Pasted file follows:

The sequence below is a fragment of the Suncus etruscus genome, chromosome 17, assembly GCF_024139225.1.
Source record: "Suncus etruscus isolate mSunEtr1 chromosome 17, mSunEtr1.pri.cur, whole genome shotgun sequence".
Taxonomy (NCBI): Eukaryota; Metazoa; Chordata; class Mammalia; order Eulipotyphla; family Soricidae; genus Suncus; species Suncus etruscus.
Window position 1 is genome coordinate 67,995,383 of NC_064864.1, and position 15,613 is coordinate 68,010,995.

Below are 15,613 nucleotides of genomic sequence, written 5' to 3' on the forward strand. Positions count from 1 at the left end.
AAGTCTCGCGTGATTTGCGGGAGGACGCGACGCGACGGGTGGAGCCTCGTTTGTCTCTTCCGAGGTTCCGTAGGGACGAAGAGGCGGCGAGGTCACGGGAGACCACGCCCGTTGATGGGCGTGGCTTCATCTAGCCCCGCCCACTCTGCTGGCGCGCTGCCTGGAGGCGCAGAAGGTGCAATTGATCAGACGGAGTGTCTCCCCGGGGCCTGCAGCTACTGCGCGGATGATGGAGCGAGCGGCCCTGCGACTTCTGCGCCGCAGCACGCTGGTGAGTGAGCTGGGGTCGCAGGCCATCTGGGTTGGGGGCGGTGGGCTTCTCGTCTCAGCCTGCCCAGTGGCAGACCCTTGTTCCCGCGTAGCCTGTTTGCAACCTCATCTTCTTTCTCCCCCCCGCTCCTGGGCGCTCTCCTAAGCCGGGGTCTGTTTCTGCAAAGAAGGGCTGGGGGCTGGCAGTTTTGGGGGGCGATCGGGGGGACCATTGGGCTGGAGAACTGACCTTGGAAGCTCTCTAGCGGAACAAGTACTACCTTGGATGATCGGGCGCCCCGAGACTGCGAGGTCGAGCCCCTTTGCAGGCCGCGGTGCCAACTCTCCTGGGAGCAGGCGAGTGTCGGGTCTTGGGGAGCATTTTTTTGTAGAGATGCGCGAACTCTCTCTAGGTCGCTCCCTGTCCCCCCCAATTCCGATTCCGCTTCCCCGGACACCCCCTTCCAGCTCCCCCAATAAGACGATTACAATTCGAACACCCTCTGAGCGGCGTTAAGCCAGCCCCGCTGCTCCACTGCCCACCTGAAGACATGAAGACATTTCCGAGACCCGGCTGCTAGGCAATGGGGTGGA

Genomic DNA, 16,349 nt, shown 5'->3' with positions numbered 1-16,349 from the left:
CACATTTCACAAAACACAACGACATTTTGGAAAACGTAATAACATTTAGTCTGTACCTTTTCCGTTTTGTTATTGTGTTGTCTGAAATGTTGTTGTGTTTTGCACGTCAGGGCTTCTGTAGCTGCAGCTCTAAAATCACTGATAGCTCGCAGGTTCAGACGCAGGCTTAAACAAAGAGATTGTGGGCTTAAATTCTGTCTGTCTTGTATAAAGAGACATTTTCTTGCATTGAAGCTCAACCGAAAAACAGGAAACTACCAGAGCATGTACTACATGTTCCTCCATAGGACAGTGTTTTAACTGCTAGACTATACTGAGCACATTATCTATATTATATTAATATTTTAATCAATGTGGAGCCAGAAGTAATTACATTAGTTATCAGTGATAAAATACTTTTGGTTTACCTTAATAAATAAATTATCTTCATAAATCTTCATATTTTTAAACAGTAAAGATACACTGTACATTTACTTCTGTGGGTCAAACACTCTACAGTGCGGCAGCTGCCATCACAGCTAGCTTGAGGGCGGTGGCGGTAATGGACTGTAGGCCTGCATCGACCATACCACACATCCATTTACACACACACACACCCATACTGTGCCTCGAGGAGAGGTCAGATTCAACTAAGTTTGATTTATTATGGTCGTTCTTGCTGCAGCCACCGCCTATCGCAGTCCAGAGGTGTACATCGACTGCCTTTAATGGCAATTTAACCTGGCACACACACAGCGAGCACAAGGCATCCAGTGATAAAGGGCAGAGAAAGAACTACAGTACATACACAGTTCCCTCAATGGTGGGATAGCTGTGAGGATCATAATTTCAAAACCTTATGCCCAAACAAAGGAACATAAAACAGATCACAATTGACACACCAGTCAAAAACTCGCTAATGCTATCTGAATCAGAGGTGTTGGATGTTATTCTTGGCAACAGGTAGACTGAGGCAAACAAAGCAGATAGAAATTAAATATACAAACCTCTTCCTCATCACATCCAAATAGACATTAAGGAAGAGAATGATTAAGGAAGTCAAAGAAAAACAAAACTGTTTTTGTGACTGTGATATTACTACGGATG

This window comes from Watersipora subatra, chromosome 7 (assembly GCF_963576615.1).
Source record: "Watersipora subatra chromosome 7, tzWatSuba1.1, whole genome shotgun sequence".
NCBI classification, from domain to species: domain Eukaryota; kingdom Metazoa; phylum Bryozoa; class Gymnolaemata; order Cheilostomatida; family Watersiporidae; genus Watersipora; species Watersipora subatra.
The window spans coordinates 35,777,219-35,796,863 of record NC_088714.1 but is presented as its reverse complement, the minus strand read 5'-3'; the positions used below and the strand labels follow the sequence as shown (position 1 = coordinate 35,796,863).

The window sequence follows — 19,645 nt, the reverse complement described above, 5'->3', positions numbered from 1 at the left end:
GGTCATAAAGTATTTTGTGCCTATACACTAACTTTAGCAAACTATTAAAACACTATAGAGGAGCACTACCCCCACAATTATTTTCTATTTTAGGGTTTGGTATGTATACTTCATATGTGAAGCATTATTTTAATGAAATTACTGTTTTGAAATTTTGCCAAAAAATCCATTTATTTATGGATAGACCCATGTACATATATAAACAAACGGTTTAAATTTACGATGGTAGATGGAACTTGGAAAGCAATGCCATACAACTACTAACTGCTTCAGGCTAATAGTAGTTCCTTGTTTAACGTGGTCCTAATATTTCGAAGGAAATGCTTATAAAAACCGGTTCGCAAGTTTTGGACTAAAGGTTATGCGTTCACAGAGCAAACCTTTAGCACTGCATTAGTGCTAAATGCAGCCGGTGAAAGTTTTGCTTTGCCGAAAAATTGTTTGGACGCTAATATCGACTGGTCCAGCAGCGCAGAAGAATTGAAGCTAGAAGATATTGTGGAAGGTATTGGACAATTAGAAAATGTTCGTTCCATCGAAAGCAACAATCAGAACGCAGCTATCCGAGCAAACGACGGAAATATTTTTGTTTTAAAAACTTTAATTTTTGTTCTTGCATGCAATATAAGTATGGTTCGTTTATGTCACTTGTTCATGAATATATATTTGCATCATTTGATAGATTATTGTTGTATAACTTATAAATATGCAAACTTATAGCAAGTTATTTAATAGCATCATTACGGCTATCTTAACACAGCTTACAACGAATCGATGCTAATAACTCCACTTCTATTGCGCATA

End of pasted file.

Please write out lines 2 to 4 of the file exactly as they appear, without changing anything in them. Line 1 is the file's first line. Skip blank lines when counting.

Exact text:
Source record: "Suncus etruscus isolate mSunEtr1 chromosome 17, mSunEtr1.pri.cur, whole genome shotgun sequence".
Taxonomy (NCBI): Eukaryota; Metazoa; Chordata; class Mammalia; order Eulipotyphla; family Soricidae; genus Suncus; species Suncus etruscus.
Window position 1 is genome coordinate 67,995,383 of NC_064864.1, and position 15,613 is coordinate 68,010,995.